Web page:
For more than a decade, governors and legislators from both parties have looked the other way as Michigan's highways and roads deteriorated to dangerous extremes.
On state roads alone, Michigan falls more than $300 million short of what's needed to maintain them. A nonpartisan report released in 2008 concluded that Michigan would have to double its transportation funding to keep its roads and transit systems in good shape.
Give Gov. Rick Snyder some credit, then, for at least acknowledging the problem and moving the transportation agenda forward. Now, with the number of Michigan roads in substandard condition expected to double by 2015, he and forward-thinking lawmakers in both parties need to put the pedal to the metal, supporting bills that would collect an extra $1.4 billion annually to fix crumbling roads and bridges.
A bipartisan package of nearly 20 bills scheduled to be introduced in the House today calls for reforms and efficiencies while boosting the price of gasoline by about 9 cents a gallon and increasing the average motor vehicle registration fee by about $60 a year. If adopted, the legislation would raise an extra $541 million while eliminating the 19-cent-per-gallon retail tax on gasoline and the 15-cent-a-gallon retail tax on diesel -- achieving an overdue parity -- and applying to both fuels a new wholesale tax that would generate additional revenue as the price of fuel increases. The registration fee hike would add another $500-600 million to the road maintenance pot.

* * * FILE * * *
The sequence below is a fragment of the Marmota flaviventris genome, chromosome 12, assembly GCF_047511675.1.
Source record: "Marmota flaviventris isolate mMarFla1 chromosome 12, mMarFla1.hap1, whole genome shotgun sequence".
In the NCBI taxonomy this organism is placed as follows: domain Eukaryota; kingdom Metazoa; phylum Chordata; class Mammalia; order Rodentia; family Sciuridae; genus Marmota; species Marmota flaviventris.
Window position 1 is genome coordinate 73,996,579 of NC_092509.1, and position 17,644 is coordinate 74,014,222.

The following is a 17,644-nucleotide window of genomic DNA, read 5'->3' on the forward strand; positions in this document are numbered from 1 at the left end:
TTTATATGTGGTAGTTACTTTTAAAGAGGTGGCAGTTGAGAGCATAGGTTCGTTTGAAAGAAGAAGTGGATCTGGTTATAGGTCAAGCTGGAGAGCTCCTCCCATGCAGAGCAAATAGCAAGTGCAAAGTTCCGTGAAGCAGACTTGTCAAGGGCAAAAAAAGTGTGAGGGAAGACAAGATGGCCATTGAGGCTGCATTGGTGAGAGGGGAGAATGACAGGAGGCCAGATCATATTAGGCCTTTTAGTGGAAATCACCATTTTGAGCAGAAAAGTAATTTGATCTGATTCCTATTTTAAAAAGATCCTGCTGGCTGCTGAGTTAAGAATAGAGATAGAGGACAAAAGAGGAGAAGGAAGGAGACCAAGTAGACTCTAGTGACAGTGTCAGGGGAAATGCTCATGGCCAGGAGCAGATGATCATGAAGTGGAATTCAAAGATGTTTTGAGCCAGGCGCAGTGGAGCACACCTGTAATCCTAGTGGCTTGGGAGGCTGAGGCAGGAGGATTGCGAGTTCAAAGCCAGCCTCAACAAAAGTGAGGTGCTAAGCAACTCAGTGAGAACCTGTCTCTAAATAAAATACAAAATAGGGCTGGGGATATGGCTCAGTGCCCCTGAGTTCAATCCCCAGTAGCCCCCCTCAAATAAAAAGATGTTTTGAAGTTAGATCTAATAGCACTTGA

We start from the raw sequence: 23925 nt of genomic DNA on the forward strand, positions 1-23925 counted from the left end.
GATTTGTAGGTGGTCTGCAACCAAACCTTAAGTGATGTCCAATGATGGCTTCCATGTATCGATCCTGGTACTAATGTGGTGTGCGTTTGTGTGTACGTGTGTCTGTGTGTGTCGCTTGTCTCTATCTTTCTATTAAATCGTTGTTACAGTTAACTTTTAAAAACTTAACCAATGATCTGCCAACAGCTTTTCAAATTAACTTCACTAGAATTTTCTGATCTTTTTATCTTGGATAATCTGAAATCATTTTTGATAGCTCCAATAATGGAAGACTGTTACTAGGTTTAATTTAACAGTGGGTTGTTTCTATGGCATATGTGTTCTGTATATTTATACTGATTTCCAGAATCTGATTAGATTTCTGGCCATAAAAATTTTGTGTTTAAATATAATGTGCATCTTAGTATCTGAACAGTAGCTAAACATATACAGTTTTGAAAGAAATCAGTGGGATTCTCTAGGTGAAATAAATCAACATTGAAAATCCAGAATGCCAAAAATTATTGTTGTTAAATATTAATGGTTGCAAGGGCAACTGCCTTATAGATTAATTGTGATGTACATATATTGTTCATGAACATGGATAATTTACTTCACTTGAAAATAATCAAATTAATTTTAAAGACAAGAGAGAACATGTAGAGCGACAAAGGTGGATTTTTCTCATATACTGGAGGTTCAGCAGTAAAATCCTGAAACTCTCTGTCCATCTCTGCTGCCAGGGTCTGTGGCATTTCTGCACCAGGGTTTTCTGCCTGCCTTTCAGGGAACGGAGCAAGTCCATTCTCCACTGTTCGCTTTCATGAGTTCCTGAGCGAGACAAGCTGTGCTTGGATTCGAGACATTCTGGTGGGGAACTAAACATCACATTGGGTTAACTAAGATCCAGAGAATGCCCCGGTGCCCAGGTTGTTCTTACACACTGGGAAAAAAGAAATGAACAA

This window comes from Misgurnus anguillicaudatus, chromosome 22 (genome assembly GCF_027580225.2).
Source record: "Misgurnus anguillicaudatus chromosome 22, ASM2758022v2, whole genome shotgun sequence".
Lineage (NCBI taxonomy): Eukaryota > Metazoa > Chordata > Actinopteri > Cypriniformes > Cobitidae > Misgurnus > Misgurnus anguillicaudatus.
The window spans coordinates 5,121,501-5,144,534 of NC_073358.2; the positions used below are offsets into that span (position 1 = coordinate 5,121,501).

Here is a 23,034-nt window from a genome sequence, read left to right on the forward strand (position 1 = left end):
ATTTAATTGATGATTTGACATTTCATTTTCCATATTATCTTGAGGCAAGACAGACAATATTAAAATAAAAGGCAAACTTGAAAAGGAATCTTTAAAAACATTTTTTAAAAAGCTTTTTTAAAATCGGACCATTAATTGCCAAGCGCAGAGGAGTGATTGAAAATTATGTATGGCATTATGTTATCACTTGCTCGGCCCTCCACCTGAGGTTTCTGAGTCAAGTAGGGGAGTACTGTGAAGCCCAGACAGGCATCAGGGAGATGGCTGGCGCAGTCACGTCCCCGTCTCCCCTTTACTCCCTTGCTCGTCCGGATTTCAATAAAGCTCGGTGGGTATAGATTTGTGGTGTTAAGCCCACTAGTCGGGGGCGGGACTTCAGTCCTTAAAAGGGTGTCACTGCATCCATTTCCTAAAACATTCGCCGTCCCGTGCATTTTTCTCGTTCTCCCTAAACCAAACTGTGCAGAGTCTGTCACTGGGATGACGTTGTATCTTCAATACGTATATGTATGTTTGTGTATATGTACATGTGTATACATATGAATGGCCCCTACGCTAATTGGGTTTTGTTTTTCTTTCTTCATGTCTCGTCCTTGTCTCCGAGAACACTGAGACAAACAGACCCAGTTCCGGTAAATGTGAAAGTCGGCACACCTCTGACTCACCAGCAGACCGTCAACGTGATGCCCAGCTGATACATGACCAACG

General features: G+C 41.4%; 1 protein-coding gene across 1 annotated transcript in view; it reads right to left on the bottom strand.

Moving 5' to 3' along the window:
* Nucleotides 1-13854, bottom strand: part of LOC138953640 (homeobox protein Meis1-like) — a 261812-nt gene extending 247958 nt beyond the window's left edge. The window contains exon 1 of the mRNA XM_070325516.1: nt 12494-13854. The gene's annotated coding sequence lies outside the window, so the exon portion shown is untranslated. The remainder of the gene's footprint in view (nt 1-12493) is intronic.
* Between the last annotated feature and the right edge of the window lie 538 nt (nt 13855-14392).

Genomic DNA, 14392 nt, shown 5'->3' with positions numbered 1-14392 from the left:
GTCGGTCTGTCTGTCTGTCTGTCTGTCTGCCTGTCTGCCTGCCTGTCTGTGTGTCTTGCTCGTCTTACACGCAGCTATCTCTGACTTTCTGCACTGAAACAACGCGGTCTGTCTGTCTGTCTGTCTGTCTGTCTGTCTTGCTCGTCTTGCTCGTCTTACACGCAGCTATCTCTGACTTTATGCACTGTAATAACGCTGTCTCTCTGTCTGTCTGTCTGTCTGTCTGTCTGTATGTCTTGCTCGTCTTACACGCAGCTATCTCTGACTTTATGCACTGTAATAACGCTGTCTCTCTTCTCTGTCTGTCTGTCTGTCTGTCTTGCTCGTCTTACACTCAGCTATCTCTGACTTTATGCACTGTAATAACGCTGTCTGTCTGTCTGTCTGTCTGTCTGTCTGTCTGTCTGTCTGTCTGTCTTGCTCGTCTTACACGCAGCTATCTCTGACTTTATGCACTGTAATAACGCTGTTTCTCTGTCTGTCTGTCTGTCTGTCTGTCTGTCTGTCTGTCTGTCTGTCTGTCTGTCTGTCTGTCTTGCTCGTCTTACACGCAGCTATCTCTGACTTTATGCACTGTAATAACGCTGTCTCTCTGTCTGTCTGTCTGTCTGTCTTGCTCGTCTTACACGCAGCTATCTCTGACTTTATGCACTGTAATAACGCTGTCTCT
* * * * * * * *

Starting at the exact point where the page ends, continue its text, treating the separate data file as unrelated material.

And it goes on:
Another of the bills slated for introduction today would create a regional transit authority for southeast Michigan -- a plan that legislators will probably move first, according to state Rep. Rick Olson, R-Saline, a fiscal conservative who sponsored the gas tax bill.
"No one is disputing that we need $1.4 billion," Olson points out. "We'll either spend $1.4 billion now, or we'll spend a ton more later."
Replacing the per-gallon tax on gas and diesel with a percentage tax on the wholesale price of fuel may not be much more politically palatable than raising the per-gallon tax, but it provides a more reliable source of funding. Under the current tax scheme, road revenues shrink when soaring fuel prices depress demand.
"We shouldn't see stagnating revenue in the future,'' said Mike Nystrom of the Michigan Infrastructure and Transportation Association. "We should see some inflation increases over time. That's the beauty of these adjustments."
In the long run, any gas tax will yield diminishing revenues as drivers trade their current vehicles for increasingly fuel-efficient ones. So Michigan and other states eventually will need to find better ways to pay for roads, bridges and public transit.
But getting a new revenue stream in place -- a mileage-based odometer tax is one alternative under study -- would take five to seven years. And Michigan's transportation system desperately needs new revenue now.
Deteriorating roads will become more and more costly to fix, and preserving good roads is as important as fixing bad ones. Spending $1 to keep a road in good shape saves and estimated $7 in reconstruction costs later. More money for Michigan's transportation system will also boost Michigan's economy, creating thousands of good-paying jobs.
Michigan last raised its gas tax -- by 4 cents, to 19 cents a gallon -- in 1997. Meantime, construction material costs have soared. Some county road commissions already leave snow unplowed and grass uncut. Battered roads cost drivers, on average, an added $400 to $500 a year.
The plan now before the Legislature offers the best hope for restoring and rebuilding one of Michigan's greatest assets: its transportation system.